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When a scene ends with a character waking up, it wipes away the importance of whatever came before. How much is wiped away depends on the story. It could just be a scene or it could be a whole season of television (cough, Dallas, cough). While sometimes revealing a dream is an effective storytelling tool, it more often convinces audiences to quit the show in droves (cough, Dallas, cough).
Here are highs and lows of “it was all just a dream” revelations.
Oh, by the way — spoiler alert.
An Occurrence at Owl Creek Bridge
Within the Ambrose Bierce story (turned into a 1950s French short movie broadcast in the U.S. as an episode of "The Twilight Zone") you'll find the granddaddy of the “it’s all a dream” cut. A man is sentenced to death by hanging during the Civil War. As he’s suspended over a river, the rope snaps, allowing him to swim to freedom as bullets speed through the water. He reaches his wife, who greets him with outstretched arms. But before he can embrace her, he is back at the noose and the brief, lyrical vision of freedom is revealed as a dying man’s final dream.
The biggest clue that this movie isn't grounded in reality? For most of its running time, Tom Cruise is not preposterously handsome. Cruise actually spends much of the movie scarred from a car accident he suffered after dumping bone buddy Cameron Diaz for true love Penelope Cruz. Cruz and Cruise heal and love in the warm shadow of classic art and classic rock, but things increasingly seem artificial and strange. Eventually, Cruise learns he’s been in a medically induced coma — his experiences since the car crash have all been a lucid dream. He leaps off a skyscraper, faithful he will be beautiful again.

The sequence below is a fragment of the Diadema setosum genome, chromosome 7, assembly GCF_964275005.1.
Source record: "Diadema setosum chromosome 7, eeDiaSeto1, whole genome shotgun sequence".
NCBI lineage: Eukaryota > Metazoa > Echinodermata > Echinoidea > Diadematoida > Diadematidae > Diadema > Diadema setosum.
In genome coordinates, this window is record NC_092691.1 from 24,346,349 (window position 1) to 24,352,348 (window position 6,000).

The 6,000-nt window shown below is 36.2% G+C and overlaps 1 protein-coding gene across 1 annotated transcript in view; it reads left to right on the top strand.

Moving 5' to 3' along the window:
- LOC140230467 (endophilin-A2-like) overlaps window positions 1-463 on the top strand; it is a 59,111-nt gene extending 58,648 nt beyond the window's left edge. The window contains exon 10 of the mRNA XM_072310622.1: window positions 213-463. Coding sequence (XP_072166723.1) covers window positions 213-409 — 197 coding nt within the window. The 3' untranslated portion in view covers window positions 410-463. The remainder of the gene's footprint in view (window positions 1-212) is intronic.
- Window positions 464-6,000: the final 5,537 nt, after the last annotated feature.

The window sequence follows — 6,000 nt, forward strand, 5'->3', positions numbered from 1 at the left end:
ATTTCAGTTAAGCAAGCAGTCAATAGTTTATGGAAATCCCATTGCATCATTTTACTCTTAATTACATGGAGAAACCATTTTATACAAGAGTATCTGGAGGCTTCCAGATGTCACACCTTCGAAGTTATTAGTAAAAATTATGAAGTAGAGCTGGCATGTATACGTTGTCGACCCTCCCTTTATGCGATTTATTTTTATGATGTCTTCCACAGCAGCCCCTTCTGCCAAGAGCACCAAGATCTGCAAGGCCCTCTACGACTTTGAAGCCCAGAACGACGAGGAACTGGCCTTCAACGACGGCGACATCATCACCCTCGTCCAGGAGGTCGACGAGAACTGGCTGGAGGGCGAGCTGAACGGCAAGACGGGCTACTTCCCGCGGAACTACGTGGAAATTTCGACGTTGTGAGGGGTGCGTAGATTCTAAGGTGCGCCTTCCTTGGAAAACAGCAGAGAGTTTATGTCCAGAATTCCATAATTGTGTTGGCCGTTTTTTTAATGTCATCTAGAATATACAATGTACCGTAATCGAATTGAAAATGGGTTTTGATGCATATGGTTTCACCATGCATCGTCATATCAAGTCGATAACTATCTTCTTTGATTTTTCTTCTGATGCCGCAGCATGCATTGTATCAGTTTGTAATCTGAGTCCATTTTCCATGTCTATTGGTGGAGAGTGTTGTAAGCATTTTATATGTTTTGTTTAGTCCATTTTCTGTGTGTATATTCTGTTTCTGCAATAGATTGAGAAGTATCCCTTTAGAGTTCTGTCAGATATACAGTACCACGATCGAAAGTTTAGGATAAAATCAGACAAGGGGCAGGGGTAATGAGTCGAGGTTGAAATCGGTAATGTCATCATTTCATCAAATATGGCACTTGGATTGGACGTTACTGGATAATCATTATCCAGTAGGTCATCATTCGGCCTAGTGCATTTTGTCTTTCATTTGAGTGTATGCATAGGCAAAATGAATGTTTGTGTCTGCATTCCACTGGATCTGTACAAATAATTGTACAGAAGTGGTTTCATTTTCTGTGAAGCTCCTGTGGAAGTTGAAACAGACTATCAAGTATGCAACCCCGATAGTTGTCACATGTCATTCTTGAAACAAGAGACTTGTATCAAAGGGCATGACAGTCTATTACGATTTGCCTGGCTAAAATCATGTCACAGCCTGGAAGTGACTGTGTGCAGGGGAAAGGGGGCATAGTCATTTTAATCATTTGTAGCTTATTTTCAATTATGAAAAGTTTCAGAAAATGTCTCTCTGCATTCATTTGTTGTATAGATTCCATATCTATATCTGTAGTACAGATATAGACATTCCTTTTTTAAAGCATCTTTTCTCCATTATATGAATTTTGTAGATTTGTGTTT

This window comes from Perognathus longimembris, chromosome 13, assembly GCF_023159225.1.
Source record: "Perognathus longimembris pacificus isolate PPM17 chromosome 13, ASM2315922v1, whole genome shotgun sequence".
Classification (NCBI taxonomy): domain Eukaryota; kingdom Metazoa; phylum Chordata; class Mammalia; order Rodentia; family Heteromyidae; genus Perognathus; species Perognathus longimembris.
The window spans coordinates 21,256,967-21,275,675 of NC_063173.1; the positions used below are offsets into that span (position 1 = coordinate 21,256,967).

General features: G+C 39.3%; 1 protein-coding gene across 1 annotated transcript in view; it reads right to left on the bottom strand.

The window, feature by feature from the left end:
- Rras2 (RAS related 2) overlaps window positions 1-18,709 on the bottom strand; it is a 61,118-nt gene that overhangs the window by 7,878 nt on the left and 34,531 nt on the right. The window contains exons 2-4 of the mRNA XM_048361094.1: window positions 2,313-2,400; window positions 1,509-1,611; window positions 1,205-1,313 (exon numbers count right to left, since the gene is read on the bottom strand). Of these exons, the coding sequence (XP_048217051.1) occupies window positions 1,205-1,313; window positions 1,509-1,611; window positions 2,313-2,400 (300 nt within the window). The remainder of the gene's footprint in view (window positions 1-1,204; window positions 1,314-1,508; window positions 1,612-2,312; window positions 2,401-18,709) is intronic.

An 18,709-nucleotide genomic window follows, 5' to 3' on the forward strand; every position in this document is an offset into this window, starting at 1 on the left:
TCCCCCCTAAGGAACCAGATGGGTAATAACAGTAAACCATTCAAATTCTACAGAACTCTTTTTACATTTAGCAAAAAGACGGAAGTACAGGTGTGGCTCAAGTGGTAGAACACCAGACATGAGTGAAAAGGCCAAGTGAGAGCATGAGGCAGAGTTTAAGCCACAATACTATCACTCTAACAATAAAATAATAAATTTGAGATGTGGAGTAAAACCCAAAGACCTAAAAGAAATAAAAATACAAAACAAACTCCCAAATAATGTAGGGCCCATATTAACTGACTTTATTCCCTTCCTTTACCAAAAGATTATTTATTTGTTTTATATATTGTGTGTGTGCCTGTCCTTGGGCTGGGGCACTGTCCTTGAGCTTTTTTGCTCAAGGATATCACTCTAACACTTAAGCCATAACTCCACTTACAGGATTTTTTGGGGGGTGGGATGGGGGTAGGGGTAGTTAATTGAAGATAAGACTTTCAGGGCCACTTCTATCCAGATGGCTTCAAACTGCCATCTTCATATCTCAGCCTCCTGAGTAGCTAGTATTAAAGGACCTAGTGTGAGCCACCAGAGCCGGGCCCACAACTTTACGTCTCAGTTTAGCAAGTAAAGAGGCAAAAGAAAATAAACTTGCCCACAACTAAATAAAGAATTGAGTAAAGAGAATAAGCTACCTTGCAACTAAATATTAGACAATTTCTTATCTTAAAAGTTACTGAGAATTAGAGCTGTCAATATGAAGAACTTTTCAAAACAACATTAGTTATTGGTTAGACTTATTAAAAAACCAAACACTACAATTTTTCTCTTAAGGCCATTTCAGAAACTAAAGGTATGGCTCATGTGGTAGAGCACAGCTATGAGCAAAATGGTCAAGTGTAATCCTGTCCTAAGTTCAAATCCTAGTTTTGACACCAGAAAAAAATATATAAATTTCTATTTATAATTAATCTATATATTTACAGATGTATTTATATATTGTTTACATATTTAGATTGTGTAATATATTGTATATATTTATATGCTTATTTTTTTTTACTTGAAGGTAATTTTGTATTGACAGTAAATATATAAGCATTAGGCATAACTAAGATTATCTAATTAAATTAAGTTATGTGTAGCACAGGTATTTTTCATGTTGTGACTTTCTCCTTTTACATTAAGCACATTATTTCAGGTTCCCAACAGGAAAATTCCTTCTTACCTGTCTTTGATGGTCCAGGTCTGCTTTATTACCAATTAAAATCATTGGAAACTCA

The Wizard of Oz
The filmmakers behind "The Wizard of Oz" fretted that American audiences were too smart to accept its whimsical fantasy world; they bookended their adaption of the Frank Baum book with black and white sequences in the “real world” to explain that Dorothy’s adventures in Oz were a dream.
Invaders From Mars
The 1950s sci-fi movie’s poster promises a “nightmarish answer to The Wizard of Oz." It’s not marketing hyperbole, but literal truth. The movie’s plot is a nightmare with an ending that echoes the 1939 film. A child wakes during a thunderstorm to see a flying saucer land and take over the minds adults in his town. After a conversation with the alien brain behind the Martian plot, the boy wakes up, only to have his relief cut short when — plot twist! — the UFO lands outside his house again.
Twilight Zone Episode “Midnight Sun”
The last residents of a New York City high rise struggle with the heat on an Earth that’s orbiting perilously close to the sun. After fending off looters and fighting over their dwindling supplies of food and water, the main character collapses while her oil paintings melt. She wakes to find it was all a dream but — DUN DUN DUN — the world is actually in eternal winter after moving away from the sun.
A Thief In the Night
Why care about a movie’s ending when the world could end any second? In this classic 1972 end-times movie, a girl wakes to a radio announcing the Rapture is underway. She struggles through a low budget, Christian folk rock-scored apocalypse until she wakes up suddenly in her bed. Her relief is fleeting; the radio reports the Rapture is still on.